Animal Science Junior Clayton Keane ’25 considers himself lucky. He gets to wake up every day and do his favorite thing: unsupervised barn time.
As the first to arrive & last to leave, Keane has taken advantage of every opportunity the program affords. He relishes the hands-on aspect of the curriculum, estimating that he has donated upwards of twenty chickens to science with his bare fists.
From a young age, Keane has been honing his sixth sense for the most vulnerable and nonverbal among us. His family reminisced on countless childhood trips to Petsmart. “I remember when he first got Peanut, his first hamster. And then Chewy, his second hamster. And Nibbles, his third…” recalled his mother fondly.
“He’s a lovely boy. He arranged for all sixteen of them to go to a little farm upstate. And now he’s finally joined them there,” she added.
Keane has spent the last few years getting to know the animals on the farm, cuddling, feeding, and handpicking the sacrificial lambs.
Keane’s zest for the discipline has not gone unnoticed by peers and professors. “I’m not entirely sure he understands that it’s the science of animals, not science on animals. Regardless, it shows that he’s willing to innovate with the curriculum” stated Sheep Management Professor Walter Atkins, observing that Keane “thinks outside the box” of the veterinary ethics code.
Three years into his studies, Keane is thinking bigger: He’s excited to graduate to equine studies. “I’m not trying to beat a dead horse here, but I would like to get my hands on one.”
ITHACA—It was a lovely Tuesday afternoon as I was strolling through Collegetown, with a $6 CTB latte in hand and beams of sunlight cascading onto the skin of vitamin-D deficient Cornellians. It was a good day. Or so I thought, until I ran into my friend Jim.
One might think: “Running into your friend? How could that ruin your day?” which isn’t an unfair question. Our initial greeting was warm, but things quickly took a turn for the worse when a brief discussion of banalities such as the weather, the pandemic, and the best flavor of Cacti led to the topic of coursework. “Been grinding for your classes lately?” I asked Jim. “You know how it is,” he responded to my utter horror, “just the usual Info Sci workload.” My palms instantly grew clammy. I don’t know “how” it is. In fact, I don’t even know what “Information Science” is.
I’m not the most potent strain in the dispensary and won’t pretend to have an intimate understanding of all academic disciplines, but I do usually have a vague idea of what subjects are about. Plant Science? The science of plants. Astronomy? Means I’ve probably lied to you about what time I was born. Comp Sci? Easy–computers and talking over women. But for the life of me, I cannot figure out what Info Sci actually is. Is it the science of information? Isn’t all science based on information? Is it a special type of information? Even worse than the ambiguity surrounding what Info Sci means, is that apparently now there are MULTIPLE kinds of Info Sci? How is there an Info Sci program in CALS and another one in Arts and Sciences? Is the information somehow different?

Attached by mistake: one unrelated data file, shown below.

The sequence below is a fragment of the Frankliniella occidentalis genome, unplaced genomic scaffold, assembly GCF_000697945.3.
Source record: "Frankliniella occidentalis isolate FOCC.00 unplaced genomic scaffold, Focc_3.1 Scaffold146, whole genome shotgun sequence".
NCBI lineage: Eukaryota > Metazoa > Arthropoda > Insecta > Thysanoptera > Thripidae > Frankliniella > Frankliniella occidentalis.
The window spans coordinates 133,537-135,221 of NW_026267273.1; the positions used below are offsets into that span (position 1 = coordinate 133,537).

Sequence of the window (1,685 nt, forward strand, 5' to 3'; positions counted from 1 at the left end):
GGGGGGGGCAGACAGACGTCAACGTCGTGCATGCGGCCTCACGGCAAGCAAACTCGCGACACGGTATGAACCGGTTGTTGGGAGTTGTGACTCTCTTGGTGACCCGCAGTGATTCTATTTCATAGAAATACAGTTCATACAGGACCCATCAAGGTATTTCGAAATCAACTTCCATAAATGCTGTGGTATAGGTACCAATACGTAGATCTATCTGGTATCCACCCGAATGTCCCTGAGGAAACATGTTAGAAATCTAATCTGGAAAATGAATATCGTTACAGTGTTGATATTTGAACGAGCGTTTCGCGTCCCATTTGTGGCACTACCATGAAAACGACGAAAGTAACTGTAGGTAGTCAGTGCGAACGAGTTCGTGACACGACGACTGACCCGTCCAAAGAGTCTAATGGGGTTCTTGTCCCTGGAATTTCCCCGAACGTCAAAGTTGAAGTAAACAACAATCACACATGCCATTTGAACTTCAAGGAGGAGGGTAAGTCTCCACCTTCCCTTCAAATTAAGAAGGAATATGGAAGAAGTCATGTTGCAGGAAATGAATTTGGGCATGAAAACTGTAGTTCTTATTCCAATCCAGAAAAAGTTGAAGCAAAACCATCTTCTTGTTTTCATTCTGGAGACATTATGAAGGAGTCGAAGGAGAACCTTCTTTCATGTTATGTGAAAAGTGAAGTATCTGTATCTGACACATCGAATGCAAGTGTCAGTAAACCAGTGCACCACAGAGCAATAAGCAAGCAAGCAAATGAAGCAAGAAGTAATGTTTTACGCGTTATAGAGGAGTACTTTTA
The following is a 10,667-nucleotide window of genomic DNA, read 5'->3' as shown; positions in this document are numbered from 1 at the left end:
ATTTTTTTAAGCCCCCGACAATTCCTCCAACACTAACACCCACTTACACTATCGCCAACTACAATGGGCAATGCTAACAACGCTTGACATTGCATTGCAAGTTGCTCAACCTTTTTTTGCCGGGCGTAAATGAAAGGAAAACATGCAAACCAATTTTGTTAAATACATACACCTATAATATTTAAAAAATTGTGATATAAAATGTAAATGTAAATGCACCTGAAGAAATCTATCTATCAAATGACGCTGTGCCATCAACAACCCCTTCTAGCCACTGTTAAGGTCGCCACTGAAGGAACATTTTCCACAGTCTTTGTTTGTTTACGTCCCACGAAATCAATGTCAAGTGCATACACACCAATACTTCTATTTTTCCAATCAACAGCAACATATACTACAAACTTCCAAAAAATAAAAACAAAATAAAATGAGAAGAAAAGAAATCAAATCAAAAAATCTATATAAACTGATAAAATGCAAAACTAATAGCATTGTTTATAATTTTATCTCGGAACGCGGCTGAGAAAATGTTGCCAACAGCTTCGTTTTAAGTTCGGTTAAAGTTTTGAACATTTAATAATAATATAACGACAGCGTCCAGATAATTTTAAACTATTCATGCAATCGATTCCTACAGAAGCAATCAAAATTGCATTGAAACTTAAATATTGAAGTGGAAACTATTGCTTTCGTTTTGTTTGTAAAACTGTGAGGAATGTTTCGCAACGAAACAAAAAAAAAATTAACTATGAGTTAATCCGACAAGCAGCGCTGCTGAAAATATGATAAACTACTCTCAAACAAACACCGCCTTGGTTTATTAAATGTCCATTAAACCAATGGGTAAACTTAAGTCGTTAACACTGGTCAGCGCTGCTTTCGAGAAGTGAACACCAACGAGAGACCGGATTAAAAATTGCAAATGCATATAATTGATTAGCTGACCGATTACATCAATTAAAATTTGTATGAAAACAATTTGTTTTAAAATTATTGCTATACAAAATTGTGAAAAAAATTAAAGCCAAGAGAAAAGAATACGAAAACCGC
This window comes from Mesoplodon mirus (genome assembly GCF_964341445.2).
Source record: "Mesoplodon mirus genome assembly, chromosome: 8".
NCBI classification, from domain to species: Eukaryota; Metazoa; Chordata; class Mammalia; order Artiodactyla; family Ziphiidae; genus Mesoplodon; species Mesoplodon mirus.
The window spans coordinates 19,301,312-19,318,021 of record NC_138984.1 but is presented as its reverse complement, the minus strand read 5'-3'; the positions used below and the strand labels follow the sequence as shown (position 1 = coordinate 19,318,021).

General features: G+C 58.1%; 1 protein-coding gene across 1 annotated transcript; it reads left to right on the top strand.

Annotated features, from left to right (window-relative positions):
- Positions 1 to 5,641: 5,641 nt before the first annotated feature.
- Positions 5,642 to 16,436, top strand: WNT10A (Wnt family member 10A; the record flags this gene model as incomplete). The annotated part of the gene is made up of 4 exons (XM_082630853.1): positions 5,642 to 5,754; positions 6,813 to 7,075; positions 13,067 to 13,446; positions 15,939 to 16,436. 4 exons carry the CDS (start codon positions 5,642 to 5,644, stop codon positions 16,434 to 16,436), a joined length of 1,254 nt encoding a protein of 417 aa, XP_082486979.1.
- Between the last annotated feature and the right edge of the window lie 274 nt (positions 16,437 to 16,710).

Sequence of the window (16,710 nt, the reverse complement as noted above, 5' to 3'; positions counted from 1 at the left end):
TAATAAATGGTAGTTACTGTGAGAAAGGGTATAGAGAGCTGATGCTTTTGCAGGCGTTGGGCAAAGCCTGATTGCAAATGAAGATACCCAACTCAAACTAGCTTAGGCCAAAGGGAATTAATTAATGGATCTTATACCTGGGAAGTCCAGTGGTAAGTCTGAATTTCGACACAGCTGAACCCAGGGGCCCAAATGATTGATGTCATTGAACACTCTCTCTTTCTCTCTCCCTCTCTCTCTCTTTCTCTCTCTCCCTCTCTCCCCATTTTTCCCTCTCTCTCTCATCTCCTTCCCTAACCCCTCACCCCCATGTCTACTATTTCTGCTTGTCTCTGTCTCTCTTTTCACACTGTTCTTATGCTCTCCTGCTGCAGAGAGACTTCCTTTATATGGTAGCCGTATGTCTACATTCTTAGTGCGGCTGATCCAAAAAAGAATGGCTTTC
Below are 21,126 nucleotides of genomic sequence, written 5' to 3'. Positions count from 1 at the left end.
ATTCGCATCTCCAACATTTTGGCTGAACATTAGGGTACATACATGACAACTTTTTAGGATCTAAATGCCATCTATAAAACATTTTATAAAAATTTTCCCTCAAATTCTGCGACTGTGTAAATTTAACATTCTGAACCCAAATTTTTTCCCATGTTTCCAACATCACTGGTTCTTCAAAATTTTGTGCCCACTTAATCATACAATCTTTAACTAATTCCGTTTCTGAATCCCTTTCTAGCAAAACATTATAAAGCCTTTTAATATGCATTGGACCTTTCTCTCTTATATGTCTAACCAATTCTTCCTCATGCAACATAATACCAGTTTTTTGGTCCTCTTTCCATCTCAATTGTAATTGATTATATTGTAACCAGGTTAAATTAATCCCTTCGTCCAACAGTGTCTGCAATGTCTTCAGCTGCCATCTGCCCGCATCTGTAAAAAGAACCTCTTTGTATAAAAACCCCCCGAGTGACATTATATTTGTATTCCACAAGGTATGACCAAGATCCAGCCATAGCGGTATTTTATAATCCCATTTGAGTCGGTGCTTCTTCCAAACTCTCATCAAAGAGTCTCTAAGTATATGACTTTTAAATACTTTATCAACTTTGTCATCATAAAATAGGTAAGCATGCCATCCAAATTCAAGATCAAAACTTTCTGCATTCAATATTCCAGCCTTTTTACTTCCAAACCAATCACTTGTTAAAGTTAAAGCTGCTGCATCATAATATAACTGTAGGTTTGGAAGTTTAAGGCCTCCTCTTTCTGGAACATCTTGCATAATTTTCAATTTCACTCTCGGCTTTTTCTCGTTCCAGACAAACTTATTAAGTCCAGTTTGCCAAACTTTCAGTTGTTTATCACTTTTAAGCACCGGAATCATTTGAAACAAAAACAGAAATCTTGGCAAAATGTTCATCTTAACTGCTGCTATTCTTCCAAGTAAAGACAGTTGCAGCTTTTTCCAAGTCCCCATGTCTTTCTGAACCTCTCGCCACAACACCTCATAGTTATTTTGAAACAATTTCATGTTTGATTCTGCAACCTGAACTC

As soon as the words left Jim’s mouth, I realized I had a choice: I could either swallow my pride, making myself vulnerable with a trusted person, and ask him what exactly his studies entail. Or, I could deflect and try to move on, remaining ignorant for yet another day. Naturally, I took a deep breath, looked Jim right in his eyes, and lied. “Ah of course! That’s prelim season for you!”
I may not know what Info Sci is or what people who study it do, but there is one thing I know. I’m in way too deep to start asking now.
ROBERTS HALL—The College of Agriculture and Life Sciences announced Friday that is will soon offer a new major for those who want to farm, but also want to put their animals through tremendous pain.
“Chicken nuggets taste better after the chickens were smashed in the face with a crowbar,” explained proponent Amelia Reddick ‘20. “Watching animals have a miserable time is an essential component of agriculture, and I’m glad that CALS has finally acknowledged that.”
The new field of study will offer courses such as BEAT 1107, “Fitting A Lot Of Stuff Into A Cow’s Rectum,” and BEAT 2208, “Hurting Baby Sheep on Physical and Spiritual Levels.”
CALS Dean Kathryn Boor has expressed enthusiasm for the new major. “The study of Beating the Living Piss Out Of Livestock is a wonderful opportunity for students to get hands-on experience torturing animals. One project will allow students to see just how much doody pigs could live in before they get Hepatitis A.”
By 2025, the college plans to add an additional farming-related major: Chewing A Piece of Straw Like A Badass.
STOCKING HALL—First-year Cornell dairy cow Clover was absent at today’s Dairy Day festivities after passing out during the pregame.
“It’s not uncommon for some cattle get blackout before Dairy Day actually starts, but I could usually corral them down from the Dairy Unit as long as they were still upright,” said dairy science major Chuck Keenum ‘18. “But Clover—she passed out long before the morning feed.”
The 19 other cows enjoyed their Dairy Day at Stocking Hall with only minor incidences of stumbling due to heat-exhaustion and dehydration.
“Our cattle are generally responsible, but we expected no better from Clover. She couldn’t even stand up straight during the insemination last weekend.”
Sources later reported seeing Clover wandering around pens as the event was wrapping up, apparently trying to find her friend Betty Sue.